5.5 SharpDevelop

SharpDevelop8 (#develop) is an open-source IDE for C#, VB.NET and Boo projects. It is a well known alternative to Microsoft Visual Studio for developing .NET applications. SharpDevelop is completely written in C#. The current released version 2.1 requires the Microsoft .NET Framework 2.0 to run. This IDE is chosen for the evaluation within this diploma thesis because of its architecture. The application consists of a small core which includes an add-in system. Everything outside the core is implemented as add-ins. This architecture supports the idea behind SharpDevelop that it should be an open IDE for various programming languages. Extending SharpDevelop with a new programming language can be done by writing a new add-in [HKS03, p. 8]. The important point is that SharpDevelop can be extended without the need of modifying existing code.

Add-In System

An add-in consists of an XML configuration file with the extension .addin and one or more assembly files. The configuration file contains:

The add-in system provides a smart search strategy to locate the installed add-ins. First, it searches for all .addin configuration files in the application AddIns directory and its sub directories. It is common to divide add-ins in separate sub directories to prevent file name collisions. The second step is the searching for the AddIns.xml file in the user profile directory. This file allows the deactivation of add-ins at user level and defining the location of external add-ins. The last step is to search in the user profile AddIns directory and sub directories for .addin configuration files. Concrete example directories are listed in Table 1.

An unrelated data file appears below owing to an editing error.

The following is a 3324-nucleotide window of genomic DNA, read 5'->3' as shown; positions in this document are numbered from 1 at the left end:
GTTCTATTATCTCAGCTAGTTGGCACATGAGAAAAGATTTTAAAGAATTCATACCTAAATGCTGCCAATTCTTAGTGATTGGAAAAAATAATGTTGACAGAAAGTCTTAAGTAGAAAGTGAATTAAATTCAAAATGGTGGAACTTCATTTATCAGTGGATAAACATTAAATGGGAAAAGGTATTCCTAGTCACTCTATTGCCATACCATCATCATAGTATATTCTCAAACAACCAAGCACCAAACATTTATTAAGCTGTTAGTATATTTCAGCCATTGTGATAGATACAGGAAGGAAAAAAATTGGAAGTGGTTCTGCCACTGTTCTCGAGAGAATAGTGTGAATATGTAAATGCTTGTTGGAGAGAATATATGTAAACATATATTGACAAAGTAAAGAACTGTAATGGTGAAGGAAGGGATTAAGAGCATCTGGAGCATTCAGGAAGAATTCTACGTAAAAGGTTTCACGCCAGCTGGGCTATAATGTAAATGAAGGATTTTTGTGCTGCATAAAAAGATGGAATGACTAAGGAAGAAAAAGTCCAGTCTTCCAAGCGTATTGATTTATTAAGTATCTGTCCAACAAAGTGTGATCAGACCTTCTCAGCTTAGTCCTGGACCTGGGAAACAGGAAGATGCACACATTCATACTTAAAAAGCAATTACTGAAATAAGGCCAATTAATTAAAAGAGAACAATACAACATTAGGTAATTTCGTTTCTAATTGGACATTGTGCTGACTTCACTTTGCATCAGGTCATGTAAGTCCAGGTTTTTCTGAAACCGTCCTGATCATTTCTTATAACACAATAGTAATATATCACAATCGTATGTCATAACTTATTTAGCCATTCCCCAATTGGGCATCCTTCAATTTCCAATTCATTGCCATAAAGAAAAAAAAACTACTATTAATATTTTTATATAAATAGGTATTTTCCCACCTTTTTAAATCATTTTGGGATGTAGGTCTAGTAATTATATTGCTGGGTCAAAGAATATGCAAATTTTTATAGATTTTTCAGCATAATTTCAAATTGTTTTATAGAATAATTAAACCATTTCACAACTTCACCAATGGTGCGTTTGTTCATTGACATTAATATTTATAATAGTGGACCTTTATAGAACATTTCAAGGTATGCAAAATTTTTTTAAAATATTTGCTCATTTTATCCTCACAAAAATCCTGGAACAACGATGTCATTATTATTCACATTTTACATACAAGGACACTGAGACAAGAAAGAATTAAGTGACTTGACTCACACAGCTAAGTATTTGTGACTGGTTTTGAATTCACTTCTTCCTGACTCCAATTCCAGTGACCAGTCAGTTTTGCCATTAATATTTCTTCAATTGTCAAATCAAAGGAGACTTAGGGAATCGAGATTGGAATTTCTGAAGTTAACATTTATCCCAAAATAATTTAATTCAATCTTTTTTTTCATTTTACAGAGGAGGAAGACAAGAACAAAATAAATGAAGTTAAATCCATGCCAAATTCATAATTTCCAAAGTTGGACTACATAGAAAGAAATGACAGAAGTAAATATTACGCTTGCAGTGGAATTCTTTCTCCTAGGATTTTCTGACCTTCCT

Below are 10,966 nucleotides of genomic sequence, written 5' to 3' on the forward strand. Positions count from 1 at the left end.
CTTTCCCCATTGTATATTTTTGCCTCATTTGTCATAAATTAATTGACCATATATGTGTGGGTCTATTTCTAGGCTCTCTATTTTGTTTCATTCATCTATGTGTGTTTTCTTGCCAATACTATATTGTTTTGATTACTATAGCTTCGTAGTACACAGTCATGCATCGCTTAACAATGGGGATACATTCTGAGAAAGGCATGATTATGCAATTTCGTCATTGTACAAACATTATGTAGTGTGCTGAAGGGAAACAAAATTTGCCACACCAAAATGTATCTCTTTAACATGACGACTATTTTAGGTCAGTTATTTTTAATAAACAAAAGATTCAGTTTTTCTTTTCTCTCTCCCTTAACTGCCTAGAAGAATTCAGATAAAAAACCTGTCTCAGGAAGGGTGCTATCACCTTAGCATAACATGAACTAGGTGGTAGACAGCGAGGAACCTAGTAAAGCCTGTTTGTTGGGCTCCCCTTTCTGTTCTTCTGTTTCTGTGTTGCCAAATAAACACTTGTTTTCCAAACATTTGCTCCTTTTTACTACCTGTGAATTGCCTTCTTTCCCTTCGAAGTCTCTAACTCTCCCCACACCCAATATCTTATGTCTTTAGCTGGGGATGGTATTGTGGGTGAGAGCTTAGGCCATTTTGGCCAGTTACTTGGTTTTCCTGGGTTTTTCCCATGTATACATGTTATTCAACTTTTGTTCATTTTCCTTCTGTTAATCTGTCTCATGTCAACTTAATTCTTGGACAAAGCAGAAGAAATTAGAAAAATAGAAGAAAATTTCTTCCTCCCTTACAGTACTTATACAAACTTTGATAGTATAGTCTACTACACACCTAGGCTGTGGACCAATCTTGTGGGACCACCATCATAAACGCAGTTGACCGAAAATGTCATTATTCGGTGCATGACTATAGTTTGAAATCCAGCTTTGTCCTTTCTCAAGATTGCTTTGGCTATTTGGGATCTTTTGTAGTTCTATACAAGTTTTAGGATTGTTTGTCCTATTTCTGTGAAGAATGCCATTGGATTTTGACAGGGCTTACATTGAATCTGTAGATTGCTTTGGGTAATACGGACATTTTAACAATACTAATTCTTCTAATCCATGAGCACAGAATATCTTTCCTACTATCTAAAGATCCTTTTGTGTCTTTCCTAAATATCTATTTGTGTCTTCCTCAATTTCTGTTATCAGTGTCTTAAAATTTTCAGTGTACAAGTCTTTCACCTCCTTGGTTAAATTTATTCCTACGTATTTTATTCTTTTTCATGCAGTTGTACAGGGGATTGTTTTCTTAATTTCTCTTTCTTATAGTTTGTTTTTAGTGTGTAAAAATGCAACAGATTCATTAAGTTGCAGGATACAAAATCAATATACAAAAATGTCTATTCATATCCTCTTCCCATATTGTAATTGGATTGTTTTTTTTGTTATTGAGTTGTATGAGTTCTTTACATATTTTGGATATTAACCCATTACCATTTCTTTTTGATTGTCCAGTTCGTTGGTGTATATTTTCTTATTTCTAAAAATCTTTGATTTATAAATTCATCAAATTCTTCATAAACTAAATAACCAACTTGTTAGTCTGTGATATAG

Location Example Directory
Application AddIns C:\Program Files\SharpDevelop\2.1\AddIns
User Profile %AppData%\ICSharpCode\SharpDevelop2.1
%AppData% C:\User\Juergen\AppData\Roaming (Windows Vista)
Table 1: Example directories of the SharpDevelop add-ins.


The add-in system simplifies the deployment of add-ins. The installation process consists of copying the add-in files to one of the special AddIns directories. It is not necessary to modify the program configuration. Uninstalling is done by removing the add-in files. A limitation of the add-in system is that the deployment tasks (install, update and uninstall) require a restart of the application.

Add-In Tree

The add-ins are able to extend each other. For example an add-in can extend a toolbar which is hosted by another add-in. SharpDevelop uses a tree structure to manage the extension points [Grunwald06]. The access of a concrete extension point is done via a path (e.g. /SharpDevelop/Browser/Toolbar). A path contains nodes and optional sub nodes. The nodes define the behavior of the extension point. The most simple node type is Class. This node type is responsible for creating an instance of a defined class by invocation of the parameter-less constructor. Other node types are responsible for creating UI elements or defining file filters for the OpenFileDialog or SaveFileDialog. These are the node types supported by the core. Further node types can be added by add-ins. The nodes are represented by the Codon class which delegates the object creation process to a Doozer. The Doozer class represents the node type and thus, it implements the behavior of a node.

The extensions are declared in the .addin configuration file. This strategy is chosen because the philosophy of the SharpDevelop developer team is to extract as much data into XML files as possible [HKS03, p. 28]. An advantage of this approach is the lazy loading of the add-ins. The .addin configuration files are read during application start-up whereas the add-in assemblies are first loaded when one of their extension points is accessed.